Auto-burglaries are not the same as someone stealing your car (motor vehicle theft). The auto burglar is usually more interested in what’s inside the vehicle than the vehicle itself. These are typically smash and grab type crimes. It’s where opportunistic thieves prowl the streets choosing a house to break in or a vehicle. In most cases, the auto-burglar will not break into a vehicle unless they can see something worth stealing through the windows. Needless to say, losses are avoidable with a little consideration by the vehicle owner. The way to prevent crimes of opportunity like this is to remove the “opportunity.”
NOTE: You can jump to any part of this post by clicking the links in the table of contents
Table of Contents
The 30 Second Crime
In law enforcement circles they refer to vehicle break-ins as the 30 second crime. The reason for this is obvious; it only takes 30 seconds, or less, to get in, grab what’s on view, and get out. If access to the vehicle was easy, the thief might also scout around for a few more seconds. They will then look for other valuables in the usual hiding places. You know the ones, under the seats, between items of clothing, etc. Surprisingly, victims of auto burglary do not always change their ways after an incident. Most people are super careful in the days and weeks after the crime of course, though this is short lived. It’s never too long before the victims slip back into their old careless ways.
If a thief has never broken into your vehicle and run away with valuables, it’s either because:
- You’re careful and never leave valuables in your car (or on display)
- You’ve been very lucky up till now
Here are some alarming facts that we should all be aware of when it comes to preventing and protecting our valuables when we’re out and about. These are the findings of a motor vehicle theft survey conducted by the National Insurance Crime Bureau.
- 40 percent of auto owners don’t hide their valuables (especially for short stops)
- 50 percent leave mail in their vehicle
- 25 percent leave a purse or wallet in the car
- 33 percent leave bank statements and other documents in the car
The loss of valuables and important documents aside, these victims also put themselves at risk of another crime. If you haven’t guessed it yet, it’s identity theft, which is a huge business in the US.
Having valuables stolen from your vehicle is bad enough. Having your vehicle stolen with valuables still inside is a double whammy. Here are some facts about vehicle theft that may surprise you.
- Fact #1: One in five stolen vehicles are not locked and have keys still in the ignition
- Fact #2: More than 50 percent of vehicles are stolen from residential areas
- Fact #3: Over two thirds of all auto thefts occur after dark (usually later in the evening)
- Fact #4: Cars parked in “unattended” lots are the most vulnerable of all
Vehicle security shares some similarities with home burglar deterrents in that it’s usually inadequate. Even when we think we have taken necessary precautions, we probably haven’t. See, a car burglar or vehicle thief is usually one step ahead of most people. In this respect they’re smarter than we are insomuch that they’re professionals at what they do. We, on the other hand, are not professional security experts. This makes us more vulnerable. We can also get a false sense of safety by implementing a few security measures. More often than not we will read some packaging on some security gadget and that will be enough for us. It shouldn’t be!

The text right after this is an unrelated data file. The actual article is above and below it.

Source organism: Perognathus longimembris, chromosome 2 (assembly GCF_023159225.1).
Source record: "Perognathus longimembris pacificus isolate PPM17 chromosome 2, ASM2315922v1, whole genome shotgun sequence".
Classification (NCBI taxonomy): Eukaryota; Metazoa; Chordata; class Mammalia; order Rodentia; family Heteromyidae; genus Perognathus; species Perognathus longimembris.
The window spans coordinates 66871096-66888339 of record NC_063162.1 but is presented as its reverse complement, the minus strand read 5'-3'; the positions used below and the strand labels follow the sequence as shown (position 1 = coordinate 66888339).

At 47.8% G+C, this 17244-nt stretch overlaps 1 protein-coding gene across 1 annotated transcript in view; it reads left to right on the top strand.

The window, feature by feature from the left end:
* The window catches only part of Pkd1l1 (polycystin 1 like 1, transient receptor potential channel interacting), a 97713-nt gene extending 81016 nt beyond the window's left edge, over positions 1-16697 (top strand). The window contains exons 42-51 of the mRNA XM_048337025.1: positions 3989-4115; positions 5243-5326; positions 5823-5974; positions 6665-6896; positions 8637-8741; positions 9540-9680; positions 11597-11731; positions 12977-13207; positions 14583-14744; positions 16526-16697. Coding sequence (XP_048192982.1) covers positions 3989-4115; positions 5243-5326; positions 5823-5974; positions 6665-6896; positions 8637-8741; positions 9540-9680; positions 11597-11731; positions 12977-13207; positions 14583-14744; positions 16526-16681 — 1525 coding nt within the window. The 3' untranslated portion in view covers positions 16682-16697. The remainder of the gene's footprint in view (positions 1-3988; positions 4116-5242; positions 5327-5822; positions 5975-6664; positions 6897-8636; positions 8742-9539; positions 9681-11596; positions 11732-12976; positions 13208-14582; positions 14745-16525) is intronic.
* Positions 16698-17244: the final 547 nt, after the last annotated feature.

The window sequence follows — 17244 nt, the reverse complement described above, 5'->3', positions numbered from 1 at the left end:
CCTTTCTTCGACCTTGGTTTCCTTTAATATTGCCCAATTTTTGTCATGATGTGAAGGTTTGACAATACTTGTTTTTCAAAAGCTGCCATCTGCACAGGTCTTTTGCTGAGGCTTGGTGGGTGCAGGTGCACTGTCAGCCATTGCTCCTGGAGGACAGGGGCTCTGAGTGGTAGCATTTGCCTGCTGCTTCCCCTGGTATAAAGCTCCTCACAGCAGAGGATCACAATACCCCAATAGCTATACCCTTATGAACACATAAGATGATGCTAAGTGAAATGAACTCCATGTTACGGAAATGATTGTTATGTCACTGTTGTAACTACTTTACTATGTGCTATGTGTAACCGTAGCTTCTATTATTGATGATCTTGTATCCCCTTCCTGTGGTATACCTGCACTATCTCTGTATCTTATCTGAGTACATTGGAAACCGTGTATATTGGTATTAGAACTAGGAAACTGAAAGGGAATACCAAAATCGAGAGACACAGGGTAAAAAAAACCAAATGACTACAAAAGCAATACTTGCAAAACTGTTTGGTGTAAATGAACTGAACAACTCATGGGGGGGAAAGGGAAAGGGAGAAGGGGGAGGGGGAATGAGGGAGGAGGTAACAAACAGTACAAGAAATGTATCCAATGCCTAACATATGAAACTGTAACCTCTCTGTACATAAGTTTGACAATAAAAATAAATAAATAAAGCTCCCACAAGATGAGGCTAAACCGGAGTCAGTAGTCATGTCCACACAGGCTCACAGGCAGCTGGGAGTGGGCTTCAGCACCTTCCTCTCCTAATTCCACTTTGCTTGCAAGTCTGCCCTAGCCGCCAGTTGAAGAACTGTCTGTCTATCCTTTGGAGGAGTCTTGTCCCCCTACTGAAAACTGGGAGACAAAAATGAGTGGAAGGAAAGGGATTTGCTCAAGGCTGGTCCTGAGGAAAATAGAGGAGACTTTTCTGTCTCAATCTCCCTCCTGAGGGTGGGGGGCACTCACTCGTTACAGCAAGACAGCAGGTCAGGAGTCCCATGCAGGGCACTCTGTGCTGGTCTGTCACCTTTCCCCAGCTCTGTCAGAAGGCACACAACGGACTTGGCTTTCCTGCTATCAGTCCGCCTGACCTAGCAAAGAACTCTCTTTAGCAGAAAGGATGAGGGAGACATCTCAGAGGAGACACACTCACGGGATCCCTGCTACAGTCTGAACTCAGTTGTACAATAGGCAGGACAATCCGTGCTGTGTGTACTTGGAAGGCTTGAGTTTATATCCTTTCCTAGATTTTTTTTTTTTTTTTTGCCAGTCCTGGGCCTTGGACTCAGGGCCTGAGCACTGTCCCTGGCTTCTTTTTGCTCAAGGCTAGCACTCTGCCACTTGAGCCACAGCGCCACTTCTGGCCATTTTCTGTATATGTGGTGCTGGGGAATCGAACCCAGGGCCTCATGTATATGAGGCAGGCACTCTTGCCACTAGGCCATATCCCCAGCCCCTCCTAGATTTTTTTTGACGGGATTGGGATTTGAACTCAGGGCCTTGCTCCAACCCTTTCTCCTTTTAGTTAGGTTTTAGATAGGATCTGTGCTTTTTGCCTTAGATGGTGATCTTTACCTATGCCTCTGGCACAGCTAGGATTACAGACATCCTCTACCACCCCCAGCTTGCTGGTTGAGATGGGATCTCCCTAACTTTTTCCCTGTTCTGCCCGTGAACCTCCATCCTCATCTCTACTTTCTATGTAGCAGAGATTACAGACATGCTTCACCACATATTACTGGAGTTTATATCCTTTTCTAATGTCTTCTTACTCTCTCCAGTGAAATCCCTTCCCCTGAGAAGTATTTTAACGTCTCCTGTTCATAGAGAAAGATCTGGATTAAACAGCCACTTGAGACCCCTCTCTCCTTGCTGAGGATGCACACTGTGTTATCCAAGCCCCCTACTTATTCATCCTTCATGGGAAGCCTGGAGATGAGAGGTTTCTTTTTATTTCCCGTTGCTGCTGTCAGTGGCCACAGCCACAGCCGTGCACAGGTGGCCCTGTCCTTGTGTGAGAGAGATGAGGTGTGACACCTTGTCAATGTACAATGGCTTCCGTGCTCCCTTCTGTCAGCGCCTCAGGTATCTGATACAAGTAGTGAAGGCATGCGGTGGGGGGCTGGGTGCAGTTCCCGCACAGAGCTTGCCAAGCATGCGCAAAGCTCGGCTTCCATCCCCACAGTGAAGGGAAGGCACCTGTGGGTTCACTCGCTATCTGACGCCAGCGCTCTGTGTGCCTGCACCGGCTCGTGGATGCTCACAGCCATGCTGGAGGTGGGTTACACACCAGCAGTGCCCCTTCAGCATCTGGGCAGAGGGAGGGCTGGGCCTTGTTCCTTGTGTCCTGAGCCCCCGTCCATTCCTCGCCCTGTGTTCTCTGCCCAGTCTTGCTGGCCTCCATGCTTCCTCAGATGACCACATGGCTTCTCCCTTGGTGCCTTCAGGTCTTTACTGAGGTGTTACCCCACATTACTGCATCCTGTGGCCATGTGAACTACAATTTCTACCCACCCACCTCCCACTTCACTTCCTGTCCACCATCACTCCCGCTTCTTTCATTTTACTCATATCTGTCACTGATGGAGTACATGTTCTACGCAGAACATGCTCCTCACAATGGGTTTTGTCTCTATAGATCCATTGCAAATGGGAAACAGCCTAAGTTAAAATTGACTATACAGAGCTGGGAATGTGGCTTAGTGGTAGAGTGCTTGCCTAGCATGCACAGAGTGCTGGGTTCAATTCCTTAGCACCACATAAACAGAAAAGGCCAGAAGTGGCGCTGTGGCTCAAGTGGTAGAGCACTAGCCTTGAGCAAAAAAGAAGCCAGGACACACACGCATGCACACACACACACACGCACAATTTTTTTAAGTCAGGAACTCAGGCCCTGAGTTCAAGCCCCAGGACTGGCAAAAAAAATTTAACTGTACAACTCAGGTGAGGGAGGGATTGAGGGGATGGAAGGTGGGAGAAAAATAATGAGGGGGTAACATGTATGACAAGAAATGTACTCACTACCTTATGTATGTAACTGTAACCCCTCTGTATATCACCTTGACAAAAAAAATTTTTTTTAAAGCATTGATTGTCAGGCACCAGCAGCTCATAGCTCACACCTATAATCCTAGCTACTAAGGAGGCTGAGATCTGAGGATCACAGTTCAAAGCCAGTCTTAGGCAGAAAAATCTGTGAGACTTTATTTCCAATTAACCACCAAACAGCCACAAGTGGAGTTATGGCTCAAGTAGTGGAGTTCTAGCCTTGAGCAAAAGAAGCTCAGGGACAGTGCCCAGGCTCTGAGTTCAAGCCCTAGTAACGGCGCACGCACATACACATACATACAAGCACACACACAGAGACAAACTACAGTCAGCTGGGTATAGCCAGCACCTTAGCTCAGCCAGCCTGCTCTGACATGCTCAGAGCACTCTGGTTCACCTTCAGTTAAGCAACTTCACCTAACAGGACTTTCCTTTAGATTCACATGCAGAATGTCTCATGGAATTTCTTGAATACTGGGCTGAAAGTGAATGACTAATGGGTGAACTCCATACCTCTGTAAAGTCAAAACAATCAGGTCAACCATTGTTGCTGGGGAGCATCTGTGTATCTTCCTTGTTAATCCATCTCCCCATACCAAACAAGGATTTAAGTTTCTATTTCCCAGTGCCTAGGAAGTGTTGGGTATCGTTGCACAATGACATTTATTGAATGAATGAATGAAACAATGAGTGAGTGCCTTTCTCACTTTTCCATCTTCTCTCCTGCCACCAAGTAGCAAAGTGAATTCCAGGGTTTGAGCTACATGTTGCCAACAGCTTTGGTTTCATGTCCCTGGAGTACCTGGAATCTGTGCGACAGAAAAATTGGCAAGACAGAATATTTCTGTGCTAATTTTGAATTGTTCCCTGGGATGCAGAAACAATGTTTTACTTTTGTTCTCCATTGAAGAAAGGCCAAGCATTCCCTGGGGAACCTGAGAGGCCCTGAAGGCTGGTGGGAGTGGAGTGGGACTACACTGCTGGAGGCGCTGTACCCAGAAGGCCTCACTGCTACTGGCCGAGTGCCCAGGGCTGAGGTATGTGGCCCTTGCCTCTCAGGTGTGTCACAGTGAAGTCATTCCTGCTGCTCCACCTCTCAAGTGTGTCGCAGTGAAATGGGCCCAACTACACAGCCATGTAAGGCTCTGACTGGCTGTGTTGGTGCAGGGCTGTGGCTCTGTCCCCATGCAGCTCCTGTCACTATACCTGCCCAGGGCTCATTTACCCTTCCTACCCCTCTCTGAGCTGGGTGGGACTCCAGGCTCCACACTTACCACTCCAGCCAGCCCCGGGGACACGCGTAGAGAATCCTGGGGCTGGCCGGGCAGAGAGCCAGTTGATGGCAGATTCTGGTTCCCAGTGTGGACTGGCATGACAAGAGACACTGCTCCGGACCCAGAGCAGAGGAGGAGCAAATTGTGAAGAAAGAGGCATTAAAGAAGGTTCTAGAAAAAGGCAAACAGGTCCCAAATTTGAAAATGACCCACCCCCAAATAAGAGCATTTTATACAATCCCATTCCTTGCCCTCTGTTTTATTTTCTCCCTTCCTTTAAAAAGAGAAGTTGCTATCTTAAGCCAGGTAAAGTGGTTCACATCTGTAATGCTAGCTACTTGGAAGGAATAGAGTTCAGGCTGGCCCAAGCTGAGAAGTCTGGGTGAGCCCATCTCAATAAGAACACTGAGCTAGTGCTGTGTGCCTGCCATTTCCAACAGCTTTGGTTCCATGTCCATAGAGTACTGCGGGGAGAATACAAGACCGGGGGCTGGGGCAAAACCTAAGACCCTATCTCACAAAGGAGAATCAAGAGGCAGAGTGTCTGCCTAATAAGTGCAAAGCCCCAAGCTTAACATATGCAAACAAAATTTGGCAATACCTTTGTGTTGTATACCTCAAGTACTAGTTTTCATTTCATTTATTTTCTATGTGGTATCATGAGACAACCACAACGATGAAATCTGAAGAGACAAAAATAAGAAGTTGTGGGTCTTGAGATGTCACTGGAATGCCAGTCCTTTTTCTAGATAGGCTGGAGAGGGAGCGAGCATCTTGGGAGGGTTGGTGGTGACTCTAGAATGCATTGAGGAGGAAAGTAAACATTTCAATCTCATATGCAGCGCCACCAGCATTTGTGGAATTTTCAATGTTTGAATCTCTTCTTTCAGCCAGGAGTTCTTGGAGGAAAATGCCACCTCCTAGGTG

Car thieves can spot vulnerabilities that we ourselves just don’t see. For these reasons I recommend everyone takes a little time getting to understand personal security better. It doesn’t take long to become familiar. And once you do, you get to prevent the loss, inconvenience and upsets that these crimes can cause. Residential vehicle theft is a common crime. So are the smash and grab type criminal acts that take valuables out of vehicles. This is a menace that’s not going to go away overnight either. Therefore, it’s up to us to look at ways to help prevent these crimes from happening in the first place.
Common Sense Guidance
I don’t mean for this heading to sound patronizing because that’s not my intention at all. The problem is that both vehicle owners and their passenger’s do often make silly mistakes. These are avoidable slipups that only serve to encourage opportunistic car thieves. This is certainly the case with people who have never fallen victim to such crimes. To put that another way, they become complacent and think that such things only happen to other people. The fact is they can happen to the best of us, usually when we least expect them to.
Common sense precautions we can all take to prevent auto break-ins include:
- Don’t leave valuables in your car or at least keep them well out of sight – everything!
- Store all shopping bags in the trunk (don’t walk away from the vehicle after doing this)
- Unload your shopping and valuable as soon as you get home
- Lock the “in car” trunk-opening facility whenever you leave your vehicle
- If your stereo/CD-player has a removable faceplate, make sure you remove it every time
- Always park in busy, well-lit areas whenever possible
- Lock “ALL” doors and windows even if you’re only away for a brief spell
- If you have a vehicle alarm and/or anti-theft devices make sure you use them
- Note that tinted windows do not prevent vehicle burglaries (hide your valuables!)
These common sense rules save a lot of vehicle break-ins from happening. It’s by ignoring these simple rules that most crimes get to take place. Remember, crooks don’t have a lot of time to commit their offences. The more you do to disrupt their flow, the safer your vehicle becomes.